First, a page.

My best friend is in a dark place.
First time poster. Sorry if this is violating forum etiquette or something, I just don't know what to do at this point.
She's convinced suicide's the only way her life's going to end. She knows there are other possibilities, and things could get better, but she doesn't care. The way she's described it she's just... tired.
We both struggle with depression, and I've been there, y'know, I get how it is to be in that dark a place, but I don't know what to say to help. I'm terrified she's going to just disappear one day, and it's gotten my anxiety going crazy. I don't know what to say. I don't know how to help. When someone's this okay with it and resigned to it, how are you even supposed to approach it...? It's a long distance friendship, so it's not like I can do anything about it in real life. I've tried contacting the suicide hotline, and they didn't have anything to say I hadn't already tried. She can't afford a psychologist. My other friends who are aware of the situation keep telling me I'm doing everything I can, but that doesn't make this fear go away. I can't stop looking for some sort of miracle solution I know isn't there, and I don't know what else to do.
I'm sorry to hear you're going through this - you're very brave and strong to be there for your friend, and I'm very sure she appreciates you as such.
From personal experience I know it can be different each time what I wanted from others when I've been so down, mostly to be left alone a time, other times just to be heard without judgement (it's amazing how few people can actually manage this).
I'm sure you've been through many different things, but can you just ask her what she needs right now? Some time on her own? To vent? Listen to her carefully and let her know that you are there for her "when she needs you" (although with the the distance of course).
You'll need patience but she has to want to come out of her darkness too, don't push too much.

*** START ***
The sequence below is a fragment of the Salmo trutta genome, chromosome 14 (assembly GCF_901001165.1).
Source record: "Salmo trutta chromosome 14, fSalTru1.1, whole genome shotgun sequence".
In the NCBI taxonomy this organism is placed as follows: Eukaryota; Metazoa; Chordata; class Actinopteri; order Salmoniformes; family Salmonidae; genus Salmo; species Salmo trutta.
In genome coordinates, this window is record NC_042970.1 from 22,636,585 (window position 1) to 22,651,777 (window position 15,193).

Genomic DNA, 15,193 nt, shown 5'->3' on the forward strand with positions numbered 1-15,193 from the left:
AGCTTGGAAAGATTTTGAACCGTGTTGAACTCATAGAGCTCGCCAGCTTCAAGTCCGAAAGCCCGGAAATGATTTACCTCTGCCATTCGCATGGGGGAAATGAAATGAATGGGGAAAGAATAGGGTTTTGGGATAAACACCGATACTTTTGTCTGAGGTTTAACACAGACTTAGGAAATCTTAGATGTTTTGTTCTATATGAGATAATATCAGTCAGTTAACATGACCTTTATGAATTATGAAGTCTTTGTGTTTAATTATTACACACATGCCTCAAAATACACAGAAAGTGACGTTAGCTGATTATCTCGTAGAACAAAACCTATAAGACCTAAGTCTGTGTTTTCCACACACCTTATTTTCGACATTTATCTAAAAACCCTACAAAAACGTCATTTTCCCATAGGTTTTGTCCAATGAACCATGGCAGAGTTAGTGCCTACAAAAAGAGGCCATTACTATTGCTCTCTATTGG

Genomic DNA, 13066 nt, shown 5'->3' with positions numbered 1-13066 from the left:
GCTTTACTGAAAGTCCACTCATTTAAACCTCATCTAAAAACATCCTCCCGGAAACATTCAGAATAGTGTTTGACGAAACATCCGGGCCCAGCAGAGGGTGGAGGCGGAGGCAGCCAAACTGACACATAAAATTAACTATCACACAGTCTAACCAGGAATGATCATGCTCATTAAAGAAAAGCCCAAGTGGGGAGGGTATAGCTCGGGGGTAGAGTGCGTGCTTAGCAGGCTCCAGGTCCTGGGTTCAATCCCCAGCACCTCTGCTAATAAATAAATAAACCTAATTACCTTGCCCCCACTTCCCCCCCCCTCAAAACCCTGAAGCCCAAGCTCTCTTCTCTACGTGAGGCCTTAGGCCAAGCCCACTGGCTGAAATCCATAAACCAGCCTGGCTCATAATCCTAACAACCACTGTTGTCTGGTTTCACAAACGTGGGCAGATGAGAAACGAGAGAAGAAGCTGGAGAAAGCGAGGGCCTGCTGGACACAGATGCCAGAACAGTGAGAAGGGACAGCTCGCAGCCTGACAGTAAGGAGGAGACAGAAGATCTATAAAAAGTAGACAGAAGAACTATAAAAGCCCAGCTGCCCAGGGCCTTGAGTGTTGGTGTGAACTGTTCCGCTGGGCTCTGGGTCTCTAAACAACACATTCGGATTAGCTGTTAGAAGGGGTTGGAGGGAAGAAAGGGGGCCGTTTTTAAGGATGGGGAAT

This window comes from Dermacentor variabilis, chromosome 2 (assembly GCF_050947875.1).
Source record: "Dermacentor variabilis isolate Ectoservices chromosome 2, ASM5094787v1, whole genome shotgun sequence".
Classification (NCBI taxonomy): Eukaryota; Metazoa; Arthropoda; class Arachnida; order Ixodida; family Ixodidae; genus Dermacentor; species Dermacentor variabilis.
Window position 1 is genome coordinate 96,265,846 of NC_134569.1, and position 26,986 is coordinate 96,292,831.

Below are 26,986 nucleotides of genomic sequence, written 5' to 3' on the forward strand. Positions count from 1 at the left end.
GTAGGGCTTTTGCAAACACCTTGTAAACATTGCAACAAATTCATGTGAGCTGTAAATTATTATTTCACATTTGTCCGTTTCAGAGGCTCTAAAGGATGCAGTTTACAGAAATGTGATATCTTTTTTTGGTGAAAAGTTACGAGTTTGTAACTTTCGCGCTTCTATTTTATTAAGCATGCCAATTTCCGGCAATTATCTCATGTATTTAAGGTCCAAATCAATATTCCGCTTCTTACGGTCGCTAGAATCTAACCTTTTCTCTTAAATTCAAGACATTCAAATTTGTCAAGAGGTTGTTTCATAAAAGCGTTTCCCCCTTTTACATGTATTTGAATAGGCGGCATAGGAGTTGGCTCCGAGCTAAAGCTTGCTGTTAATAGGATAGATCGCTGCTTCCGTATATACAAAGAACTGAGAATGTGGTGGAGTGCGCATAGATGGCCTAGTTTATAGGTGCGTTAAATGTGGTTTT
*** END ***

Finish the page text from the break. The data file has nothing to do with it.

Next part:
Thanks for the response. I really appreciate it.
To some degree, I'm scared that just letting her vent just ingrains some of these thought patterns deeper. I know advice isn't really helpful, but it's hard not to try and remind her that she's got value at the end of the vents. I dunno what to say, and that's part of what screws me up so bad.
Patience is another one of my problems, yeah. When an issue this big is on the table it's hard for me not to obsess over it. I have really bad anxiety along with my depression, so a lot of the struggle here is trying to force myself to not think about it and just act normal. I start worrying about whether or not anything I say is going to make her situation better or worse, and the resulting anxiety pretty much ensures I'm gonna put my foot in my mouth.
I'll try to keep this stuff in mind moving forward and try to hold myself together. Thanks again for all this.
Seeing your friend going through this from such a distance sounds rough, it's horrible not to be able to be there for loved ones when you know they're struggling. Still, at least she knows you're there, and you can, if nothing else, give her someone to talk to. About the situation, sure, but also... About life, about dreams, about her fears and doubts. Someone who doesn't look down on her for her mental state. Someone who can just listen and maybe say a few kind words.
Give her a light bulb - figuratively. Just the act of being there for her, to listen to her, to share stories, to tell her she matters to you, speaks volumes. For many of us, trusted, caring friends are the reason we stay around.
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